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Why marketers should take note of the California Consumer Privacy Act (CCPA)

You may have heard of the new consumer protection law called the California Consumer Privacy Act (CCPA) that is going to take effect on January 1, 2020.

For those who haven’t, you should know that this isn’t just some other ‘California law’ that you can simply ignore. The CCPA aims to allow consumers in California greater protections on how their personal information can be used by businesses.

In a nutshell, the law’s provisions mandate that companies (regardless of their physical location) that host data on any CA citizen and meet one of the following criteria must comply with the CCPA:

  1. Have annual gross revenue of at least $25M.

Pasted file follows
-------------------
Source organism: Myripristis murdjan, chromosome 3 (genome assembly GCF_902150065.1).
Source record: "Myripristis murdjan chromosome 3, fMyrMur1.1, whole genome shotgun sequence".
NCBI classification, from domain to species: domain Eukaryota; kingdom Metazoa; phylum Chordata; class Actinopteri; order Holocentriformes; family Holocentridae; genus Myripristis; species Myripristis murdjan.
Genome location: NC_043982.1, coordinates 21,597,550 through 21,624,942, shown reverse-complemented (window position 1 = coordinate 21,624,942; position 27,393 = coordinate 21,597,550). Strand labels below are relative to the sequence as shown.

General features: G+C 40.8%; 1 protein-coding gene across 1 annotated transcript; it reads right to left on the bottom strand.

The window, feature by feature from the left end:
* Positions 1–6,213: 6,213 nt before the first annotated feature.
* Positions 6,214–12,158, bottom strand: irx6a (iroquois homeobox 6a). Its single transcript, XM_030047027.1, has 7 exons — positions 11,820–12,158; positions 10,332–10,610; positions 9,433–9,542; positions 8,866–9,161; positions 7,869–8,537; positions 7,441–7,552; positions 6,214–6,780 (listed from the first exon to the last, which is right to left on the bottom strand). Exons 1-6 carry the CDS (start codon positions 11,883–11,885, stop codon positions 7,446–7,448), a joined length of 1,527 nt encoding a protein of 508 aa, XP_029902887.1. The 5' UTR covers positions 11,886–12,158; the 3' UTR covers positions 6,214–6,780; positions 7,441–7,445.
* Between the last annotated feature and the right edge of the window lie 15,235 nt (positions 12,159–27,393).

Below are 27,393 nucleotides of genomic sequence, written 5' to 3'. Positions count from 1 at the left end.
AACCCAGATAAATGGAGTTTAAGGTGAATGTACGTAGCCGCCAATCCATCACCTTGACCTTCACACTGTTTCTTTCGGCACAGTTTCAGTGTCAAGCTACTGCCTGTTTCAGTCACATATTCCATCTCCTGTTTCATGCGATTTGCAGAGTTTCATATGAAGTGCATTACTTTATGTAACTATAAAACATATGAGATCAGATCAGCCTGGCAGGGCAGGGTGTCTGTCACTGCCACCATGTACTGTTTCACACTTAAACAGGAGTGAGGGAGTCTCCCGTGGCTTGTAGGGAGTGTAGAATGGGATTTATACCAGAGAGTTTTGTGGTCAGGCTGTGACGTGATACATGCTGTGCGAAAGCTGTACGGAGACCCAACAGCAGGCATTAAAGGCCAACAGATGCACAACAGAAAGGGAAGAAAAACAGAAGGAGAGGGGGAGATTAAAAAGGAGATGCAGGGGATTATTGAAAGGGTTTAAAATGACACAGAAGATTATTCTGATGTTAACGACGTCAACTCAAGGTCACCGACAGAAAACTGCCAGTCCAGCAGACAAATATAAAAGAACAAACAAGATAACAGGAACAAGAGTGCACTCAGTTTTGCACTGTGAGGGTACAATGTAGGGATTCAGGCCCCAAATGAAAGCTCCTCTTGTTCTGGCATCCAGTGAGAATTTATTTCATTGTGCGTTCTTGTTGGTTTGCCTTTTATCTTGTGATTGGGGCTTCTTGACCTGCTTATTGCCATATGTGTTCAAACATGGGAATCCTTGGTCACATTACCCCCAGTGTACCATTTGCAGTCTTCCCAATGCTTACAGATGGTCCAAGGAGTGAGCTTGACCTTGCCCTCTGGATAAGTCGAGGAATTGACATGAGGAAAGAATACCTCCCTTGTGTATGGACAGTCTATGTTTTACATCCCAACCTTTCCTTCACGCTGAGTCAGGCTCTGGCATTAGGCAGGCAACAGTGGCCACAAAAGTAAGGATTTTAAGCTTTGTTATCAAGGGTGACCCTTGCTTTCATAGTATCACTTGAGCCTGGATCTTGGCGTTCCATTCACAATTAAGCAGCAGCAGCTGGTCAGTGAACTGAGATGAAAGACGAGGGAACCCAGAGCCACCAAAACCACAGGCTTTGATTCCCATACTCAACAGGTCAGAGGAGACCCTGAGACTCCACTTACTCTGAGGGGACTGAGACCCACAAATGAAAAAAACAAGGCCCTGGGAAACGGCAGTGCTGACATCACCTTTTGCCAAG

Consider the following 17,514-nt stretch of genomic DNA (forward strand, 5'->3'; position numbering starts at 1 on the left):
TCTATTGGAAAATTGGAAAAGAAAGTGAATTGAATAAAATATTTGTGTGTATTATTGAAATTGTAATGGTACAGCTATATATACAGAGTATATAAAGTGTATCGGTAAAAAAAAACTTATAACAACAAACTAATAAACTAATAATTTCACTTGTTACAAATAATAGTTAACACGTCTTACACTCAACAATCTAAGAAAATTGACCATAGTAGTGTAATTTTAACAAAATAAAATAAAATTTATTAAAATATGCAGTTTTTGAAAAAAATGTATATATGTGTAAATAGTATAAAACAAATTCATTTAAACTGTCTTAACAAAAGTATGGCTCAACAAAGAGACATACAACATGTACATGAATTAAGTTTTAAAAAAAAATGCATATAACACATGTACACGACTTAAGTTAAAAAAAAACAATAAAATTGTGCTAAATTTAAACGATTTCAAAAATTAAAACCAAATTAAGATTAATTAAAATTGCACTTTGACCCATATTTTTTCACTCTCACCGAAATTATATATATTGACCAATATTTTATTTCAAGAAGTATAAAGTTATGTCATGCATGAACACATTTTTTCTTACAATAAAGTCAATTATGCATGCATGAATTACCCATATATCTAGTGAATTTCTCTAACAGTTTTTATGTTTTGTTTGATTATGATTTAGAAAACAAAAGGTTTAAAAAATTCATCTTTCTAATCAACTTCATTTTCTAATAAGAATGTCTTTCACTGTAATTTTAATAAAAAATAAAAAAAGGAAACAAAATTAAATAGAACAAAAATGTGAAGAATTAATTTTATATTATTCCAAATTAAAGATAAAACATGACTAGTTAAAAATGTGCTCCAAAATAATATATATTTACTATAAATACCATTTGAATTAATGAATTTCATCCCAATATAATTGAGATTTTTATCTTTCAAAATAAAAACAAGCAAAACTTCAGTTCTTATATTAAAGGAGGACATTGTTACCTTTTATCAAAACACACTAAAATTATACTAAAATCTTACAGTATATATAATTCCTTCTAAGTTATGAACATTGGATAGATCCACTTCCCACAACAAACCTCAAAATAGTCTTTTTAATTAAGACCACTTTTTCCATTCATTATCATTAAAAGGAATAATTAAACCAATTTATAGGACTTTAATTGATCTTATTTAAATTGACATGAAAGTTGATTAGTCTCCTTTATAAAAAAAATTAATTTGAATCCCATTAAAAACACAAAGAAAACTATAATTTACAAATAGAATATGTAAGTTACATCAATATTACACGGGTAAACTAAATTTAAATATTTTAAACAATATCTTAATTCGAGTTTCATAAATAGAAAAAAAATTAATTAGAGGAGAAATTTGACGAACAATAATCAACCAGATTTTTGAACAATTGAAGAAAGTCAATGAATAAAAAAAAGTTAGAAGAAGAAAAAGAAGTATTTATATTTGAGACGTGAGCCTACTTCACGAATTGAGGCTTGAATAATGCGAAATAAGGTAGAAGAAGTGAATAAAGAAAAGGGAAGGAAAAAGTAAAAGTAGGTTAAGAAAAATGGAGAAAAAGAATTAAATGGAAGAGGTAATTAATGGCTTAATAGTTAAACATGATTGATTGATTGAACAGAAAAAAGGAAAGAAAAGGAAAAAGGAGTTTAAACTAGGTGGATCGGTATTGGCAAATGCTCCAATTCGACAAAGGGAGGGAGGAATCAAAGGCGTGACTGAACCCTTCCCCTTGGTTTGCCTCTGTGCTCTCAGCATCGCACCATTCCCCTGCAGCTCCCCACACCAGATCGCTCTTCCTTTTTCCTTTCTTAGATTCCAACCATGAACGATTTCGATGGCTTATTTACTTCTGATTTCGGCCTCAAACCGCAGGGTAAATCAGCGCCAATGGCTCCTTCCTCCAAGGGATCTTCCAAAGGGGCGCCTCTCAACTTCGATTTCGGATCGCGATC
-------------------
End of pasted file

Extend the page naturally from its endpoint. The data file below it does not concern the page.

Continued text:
2. Annually buy or receive data on 50,000 households, individuals or devices.
  3. Earn 50% or more of their annual revenue from consumer personal data.

If any of the above criteria are met, companies will need to take the following steps (among other things):

  1. Inform consumers about the types of information that they are collecting.
  2. Indicate how the information will be used.
  3. Provide consumers with the ability to opt-out upon request.
  4. Delete all information gathered on a consumer upon request.
  5. Continue to provide equal service if a consumer invokes these rights.

At face value, this all sounds great, right?

Protecting consumer data is necessary. But at what cost to business?

CCPA is not without controversy. The fundamental concept of protecting consumer data is necessary, especially considering news headlines such as the misappropriation of data of at least 87 million people by Cambridge Analytica via Facebook last year. Clearly, access to personal data will continue to be a polarizing issue.

At its core, however, the current wording of the law conflicts with how behavioral targeting-based models are commonly used throughout the internet. Every search you make, every site you visit, every purchase you make – this data is saved, aggregated or sold. Your data is the currency.